“微积分二：数列与级数”将介绍数列、无穷级数、收敛判别法和泰勒级数。本课程不仅仅满足于得到答案，而且要做到知其然，并知其所以然。

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微积分二: 数列与级数 (中文版)

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“微积分二：数列与级数”将介绍数列、无穷级数、收敛判别法和泰勒级数。本课程不仅仅满足于得到答案，而且要做到知其然，并知其所以然。

From the lesson

数列

欢迎参加本课程！我是 Jim Fowler，非常高兴大家来参加我的课程。在这第一个模块中，我们将介绍第一个学习课题：数列。简单来说，数列是一串无穷尽的数字；由于数列是“永无止尽”的，因此仅列出几个项是远远不够的，我们通常给出一个规则或一个递归公式。关于数列，有许多有趣的问题。一个问题是我们的数列是否会特别接近某个数；这是数列极限背后的概念。

- Jim Fowler, PhDProfessor

Mathematics

A list of numbers might keep getting bigger and bigger.

[SOUND] I want to precisely define

increasing for sequences.

A sequence, a sub n, is increasing If whenever m is bigger than n,

then the mth term is bigger than the nth term.

This is capturing the idea that the terms are getting bigger as I go further out

in the sequence.

Let's take a look at an example of an increasing sequence.

For example, the sequence a sub n equals n squared is an increasing sequence.

I can write out the first few terms.

The ace of one term is one.

It's 4, 9, 16, right?

These are just the perfect squares.

And the claim is this is an increasing sequence.

That as I go farther out in this sequence the terms get bigger.

And to really convince you of that formally, what I need to show is that

whenever m is bigger than n, then a sub m is bigger than a sub n.

And indeed, that's true, because a sub m is m squared, and a sub n is n squared.

And as long as these m, n are positive, this is true, whenever this is true.

We can also consider a sequence, which is decreasing.

A sequence a sub n is decreasing if whenever

m is bigger than n, then a sub m is less than a sub n.

This is capturing the idea that the terms are getting smaller.

In telling my that larger indexes correspond to smaller terms.

So as I go further out in the sequence terms are getting smaller.

It's easy to build examples of decreasing sequences.

If a sub n is an increasing sequence,

so an example of this would be the example we just saw.

An example would be a sub n = n squared.

Well if I've got an increasing sequence, then the sequence b sub n

defined by just negating the terms of a sub n is a decreasing sequence.

All right, if the terms of a sub n are getting larger,

the terms of b sub n are getting more negative, they're getting smaller.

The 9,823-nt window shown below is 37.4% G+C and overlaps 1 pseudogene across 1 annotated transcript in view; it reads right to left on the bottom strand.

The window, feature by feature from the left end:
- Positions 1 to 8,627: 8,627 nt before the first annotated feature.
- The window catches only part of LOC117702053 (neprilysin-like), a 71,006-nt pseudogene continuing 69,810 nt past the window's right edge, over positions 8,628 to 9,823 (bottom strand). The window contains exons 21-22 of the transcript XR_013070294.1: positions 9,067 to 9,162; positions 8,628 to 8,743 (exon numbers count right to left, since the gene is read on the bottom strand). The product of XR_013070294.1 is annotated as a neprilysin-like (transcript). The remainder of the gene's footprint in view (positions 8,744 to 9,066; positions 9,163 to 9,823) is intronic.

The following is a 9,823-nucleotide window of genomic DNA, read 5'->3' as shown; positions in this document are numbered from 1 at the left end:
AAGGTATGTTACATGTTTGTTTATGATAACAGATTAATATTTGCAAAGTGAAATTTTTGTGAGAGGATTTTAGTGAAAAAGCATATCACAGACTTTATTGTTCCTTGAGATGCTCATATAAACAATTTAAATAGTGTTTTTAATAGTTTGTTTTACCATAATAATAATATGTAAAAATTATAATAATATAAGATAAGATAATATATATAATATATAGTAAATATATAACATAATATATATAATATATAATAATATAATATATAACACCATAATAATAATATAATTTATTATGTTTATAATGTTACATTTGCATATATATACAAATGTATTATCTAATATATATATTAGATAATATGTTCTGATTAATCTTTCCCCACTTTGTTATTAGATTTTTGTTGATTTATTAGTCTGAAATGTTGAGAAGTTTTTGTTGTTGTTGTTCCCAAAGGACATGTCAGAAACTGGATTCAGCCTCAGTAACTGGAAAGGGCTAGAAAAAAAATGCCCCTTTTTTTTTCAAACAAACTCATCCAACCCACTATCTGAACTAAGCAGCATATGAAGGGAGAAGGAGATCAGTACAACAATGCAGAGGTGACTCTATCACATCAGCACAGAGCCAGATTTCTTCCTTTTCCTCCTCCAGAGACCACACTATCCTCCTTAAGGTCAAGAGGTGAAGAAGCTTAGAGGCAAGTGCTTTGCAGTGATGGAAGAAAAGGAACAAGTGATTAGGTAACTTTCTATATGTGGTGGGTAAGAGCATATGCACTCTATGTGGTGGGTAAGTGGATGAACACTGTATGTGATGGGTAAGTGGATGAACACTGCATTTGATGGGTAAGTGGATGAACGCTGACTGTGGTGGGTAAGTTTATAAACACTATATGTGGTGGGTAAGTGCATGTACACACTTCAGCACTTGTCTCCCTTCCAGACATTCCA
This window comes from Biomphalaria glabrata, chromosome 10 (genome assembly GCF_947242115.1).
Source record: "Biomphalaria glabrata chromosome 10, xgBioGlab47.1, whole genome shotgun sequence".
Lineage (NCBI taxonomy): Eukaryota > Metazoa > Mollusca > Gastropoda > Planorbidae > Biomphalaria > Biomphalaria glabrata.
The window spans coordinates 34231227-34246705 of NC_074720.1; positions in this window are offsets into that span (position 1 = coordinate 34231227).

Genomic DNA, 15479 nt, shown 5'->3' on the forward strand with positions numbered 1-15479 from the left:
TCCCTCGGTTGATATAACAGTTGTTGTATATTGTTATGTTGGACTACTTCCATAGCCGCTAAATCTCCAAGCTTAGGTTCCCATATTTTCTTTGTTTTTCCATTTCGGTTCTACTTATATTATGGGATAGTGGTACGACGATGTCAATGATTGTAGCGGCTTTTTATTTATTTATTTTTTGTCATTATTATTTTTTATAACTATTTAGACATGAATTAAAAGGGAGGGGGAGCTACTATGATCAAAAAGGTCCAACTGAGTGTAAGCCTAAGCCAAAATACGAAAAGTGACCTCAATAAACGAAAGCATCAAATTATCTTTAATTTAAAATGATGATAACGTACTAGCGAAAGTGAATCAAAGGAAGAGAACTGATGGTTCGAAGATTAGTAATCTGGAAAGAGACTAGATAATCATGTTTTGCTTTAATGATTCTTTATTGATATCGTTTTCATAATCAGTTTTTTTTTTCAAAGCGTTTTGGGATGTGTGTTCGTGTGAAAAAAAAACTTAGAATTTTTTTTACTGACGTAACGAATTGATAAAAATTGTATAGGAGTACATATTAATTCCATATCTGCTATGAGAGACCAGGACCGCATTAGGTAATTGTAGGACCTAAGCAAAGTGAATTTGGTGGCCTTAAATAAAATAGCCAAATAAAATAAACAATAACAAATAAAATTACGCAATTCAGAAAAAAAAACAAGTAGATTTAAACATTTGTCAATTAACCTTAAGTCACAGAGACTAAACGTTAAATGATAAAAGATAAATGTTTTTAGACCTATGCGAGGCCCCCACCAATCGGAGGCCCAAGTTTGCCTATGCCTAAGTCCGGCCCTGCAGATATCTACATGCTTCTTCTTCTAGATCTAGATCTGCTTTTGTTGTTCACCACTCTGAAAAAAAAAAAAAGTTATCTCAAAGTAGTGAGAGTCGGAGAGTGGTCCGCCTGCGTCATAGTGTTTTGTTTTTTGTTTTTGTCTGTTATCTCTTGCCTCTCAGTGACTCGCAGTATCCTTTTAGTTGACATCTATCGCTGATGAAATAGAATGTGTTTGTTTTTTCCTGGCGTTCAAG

Why even bother with all of this?

Well, basically I just want to give definitions for

the kinds of qualitative features that we might be interested.

We might be interested in a sequence that's increasing or

a sequence that's decreasing.

We might also be interested in a sequence which

maybe isn't necessarily getting bigger, but at least it isn't getting any smaller.

Is non-decreasing

if whenever M is bigger than N, then this isn't the case.

And to say that isn't the case means instead of less than, it's greater than or

equal to.

So a non decreasing sequence is not getting any smaller

in the sense that future terms are at least as large as previous terms.

Here's an example of a non-decreasing sequence.

This might start 1, 1, 2, 2, 3, 3, 4, 4, and so on where it

sort of repeats itself.

This sequence isn't increasing because later terms are not

larger than earlier terms.

2 is not greater than 2.

But the sequence is non-decreasing.

At least the terms aren't getting any smaller.

Not very surprisingly, we can also define non-increasing.

A sequence is non-increasing if,

whenever m is bigger than n, then a sub m isn't bigger than a sub n.

And isn't bigger means less than or equal to.

So a non increasing sequence is well not

necessarily decreasing but at least it's not getting any larger.

So thus far, we've talked about increasing and

decreasing, non-increasing and non-decreasing.

Generally, it's just interesting if a sequence is heading in the same direction,

if it's any of those things.

A sequence of a sub n is monotone, if the sequence is increasing or

non-increasing or decreasing or non-decreasing.

So monotone amounts to just a fancy way of saying heading in the same direction.

[SOUND]

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